From Asia’s prawn industry to the ports of Scotland: slavery is still a problem
28 Nov 2014 9:26 am by Mark Dunn
Police are currently investigating claims of human trafficking and slavery in Britain's fishing industry. While there may be increased public awareness of the problem of slavery in Britain as the Modern Slavery Bill ebbs through the House of Lords, on the seas surrounding the country the diminished capacity of regulators to police the industry leaves victims open to abuse with little or no recourse to justice.
Searching for the most up-to-date anti-slavery news using the Nexis database reveals more than 80 articles referencing individual reports of slavery around Britain in the past month alone. An exclusive report by The Independent tells the story of Henry Mahinay, a 56 year old Filipino taxi driver who was forced to continue to work aboard a fishing vessel off the coast of Scotland after all but amputating his finger. With blood dripping from his arm, Mahinay continued to work aboard the fishing vessel for five more hours before being abandoned at the quayside of a Scottish port by the vessel's captain.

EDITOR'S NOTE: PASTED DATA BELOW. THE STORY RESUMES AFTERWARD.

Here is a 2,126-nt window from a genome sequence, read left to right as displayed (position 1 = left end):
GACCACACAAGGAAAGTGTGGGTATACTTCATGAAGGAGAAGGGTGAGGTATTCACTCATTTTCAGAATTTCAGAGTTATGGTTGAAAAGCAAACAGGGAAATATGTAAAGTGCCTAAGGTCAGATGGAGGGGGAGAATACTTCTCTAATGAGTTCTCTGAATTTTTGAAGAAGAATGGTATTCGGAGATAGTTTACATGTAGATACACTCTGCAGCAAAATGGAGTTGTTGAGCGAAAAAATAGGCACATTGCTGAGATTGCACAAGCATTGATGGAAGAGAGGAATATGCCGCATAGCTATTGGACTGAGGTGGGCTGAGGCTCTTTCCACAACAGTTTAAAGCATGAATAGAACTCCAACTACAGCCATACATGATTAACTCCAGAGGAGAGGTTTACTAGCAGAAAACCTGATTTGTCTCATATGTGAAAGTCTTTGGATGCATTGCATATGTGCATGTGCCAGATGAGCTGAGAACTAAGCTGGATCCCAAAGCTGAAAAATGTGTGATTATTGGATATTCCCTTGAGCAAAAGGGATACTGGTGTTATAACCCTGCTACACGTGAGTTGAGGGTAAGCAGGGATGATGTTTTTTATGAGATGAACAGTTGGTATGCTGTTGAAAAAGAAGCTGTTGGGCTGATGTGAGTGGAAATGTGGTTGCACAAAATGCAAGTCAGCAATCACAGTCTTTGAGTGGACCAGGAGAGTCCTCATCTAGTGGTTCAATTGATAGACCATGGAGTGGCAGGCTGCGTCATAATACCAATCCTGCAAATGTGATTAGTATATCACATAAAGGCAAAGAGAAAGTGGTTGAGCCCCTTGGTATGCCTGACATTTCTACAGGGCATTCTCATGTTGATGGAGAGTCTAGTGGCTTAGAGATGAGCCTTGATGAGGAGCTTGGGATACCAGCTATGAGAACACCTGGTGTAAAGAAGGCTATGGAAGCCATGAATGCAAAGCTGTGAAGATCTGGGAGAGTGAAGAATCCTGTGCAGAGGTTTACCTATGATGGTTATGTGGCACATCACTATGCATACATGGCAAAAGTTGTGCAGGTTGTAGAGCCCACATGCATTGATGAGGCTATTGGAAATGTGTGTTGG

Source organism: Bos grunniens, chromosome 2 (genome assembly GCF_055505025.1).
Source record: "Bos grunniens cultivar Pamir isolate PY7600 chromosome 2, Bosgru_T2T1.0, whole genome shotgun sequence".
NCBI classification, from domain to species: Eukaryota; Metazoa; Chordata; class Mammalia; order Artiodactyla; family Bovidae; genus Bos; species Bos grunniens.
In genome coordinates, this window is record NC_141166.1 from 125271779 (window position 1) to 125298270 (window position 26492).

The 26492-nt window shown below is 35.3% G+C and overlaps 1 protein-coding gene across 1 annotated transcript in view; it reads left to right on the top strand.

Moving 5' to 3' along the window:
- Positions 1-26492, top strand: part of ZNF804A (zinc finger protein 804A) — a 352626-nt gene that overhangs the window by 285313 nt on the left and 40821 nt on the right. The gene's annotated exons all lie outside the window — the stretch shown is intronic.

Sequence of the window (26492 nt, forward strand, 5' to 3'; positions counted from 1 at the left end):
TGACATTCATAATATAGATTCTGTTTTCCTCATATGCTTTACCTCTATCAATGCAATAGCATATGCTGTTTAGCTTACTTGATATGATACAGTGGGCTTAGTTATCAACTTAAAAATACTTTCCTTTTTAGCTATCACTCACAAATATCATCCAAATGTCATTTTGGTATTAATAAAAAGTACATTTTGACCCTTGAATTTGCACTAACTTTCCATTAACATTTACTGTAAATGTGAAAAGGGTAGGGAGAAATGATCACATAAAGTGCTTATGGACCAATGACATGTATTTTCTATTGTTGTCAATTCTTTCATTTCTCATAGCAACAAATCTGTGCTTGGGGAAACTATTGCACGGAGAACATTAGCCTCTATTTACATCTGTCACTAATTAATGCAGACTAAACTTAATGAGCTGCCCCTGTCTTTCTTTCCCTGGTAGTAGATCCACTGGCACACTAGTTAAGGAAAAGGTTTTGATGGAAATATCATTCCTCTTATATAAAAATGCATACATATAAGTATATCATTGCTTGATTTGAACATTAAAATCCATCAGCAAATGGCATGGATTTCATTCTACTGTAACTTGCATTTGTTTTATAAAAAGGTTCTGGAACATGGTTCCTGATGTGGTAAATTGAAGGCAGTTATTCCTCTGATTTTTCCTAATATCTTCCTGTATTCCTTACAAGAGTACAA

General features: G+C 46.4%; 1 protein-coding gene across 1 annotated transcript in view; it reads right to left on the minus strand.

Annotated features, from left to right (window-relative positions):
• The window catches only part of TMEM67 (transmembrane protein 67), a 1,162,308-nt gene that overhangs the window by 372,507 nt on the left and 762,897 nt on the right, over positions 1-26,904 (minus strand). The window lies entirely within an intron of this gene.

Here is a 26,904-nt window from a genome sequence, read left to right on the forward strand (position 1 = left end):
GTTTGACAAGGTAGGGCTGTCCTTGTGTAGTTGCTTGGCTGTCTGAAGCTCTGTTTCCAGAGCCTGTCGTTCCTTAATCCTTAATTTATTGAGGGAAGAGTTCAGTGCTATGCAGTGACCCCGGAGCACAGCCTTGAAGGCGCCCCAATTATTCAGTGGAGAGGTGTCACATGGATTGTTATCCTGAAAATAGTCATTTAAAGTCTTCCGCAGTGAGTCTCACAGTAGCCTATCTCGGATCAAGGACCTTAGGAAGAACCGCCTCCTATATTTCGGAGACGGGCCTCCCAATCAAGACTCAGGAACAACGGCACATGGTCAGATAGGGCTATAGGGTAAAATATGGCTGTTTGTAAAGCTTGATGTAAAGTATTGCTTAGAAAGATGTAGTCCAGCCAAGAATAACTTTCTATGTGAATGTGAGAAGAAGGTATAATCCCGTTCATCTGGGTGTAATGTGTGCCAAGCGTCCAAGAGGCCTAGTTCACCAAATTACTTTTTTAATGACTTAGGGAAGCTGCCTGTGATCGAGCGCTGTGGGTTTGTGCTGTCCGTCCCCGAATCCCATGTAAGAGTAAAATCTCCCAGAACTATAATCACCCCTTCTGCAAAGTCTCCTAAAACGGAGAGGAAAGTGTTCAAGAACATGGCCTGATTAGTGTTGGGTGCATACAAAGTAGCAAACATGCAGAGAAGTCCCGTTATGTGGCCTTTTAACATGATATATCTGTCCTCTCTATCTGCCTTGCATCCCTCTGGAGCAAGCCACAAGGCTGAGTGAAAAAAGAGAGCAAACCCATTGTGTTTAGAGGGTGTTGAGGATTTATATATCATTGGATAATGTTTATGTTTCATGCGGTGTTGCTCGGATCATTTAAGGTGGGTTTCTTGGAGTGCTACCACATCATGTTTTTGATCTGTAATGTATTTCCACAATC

Mr Mahinay's story is familiar; swindled in his own country, promised a better life in Britain, pushed from boat to boat and offered little in the way of remuneration. As recently as June this year, another LexisNexis blog discussed the repercussions of supply chain visibility issues following slavery in the Asian prawn industry. Now it seems that supply chains much closer to home have become tainted with trade in vulnerable individuals.
According to a study recently released by the National Crime Agency (NCA) nearly 3000 people were trafficked as slaves in the UK in 2013. Despite the recent media profile of this topic, NCA's study revealed a 22% jump in human trafficking year-on-year.
These reports and figures demonstrate that increased vigilance needs to be extended to sourcing in Britain. Although slavery is not by any means new to the UK, slavery gangs are now expanding their businesses out of the sex trade and into factories and industries that are hard to regulate. With comprehensive new legislation looming, businesses need to support the anti-slavery effort and change their thinking before it's too late.
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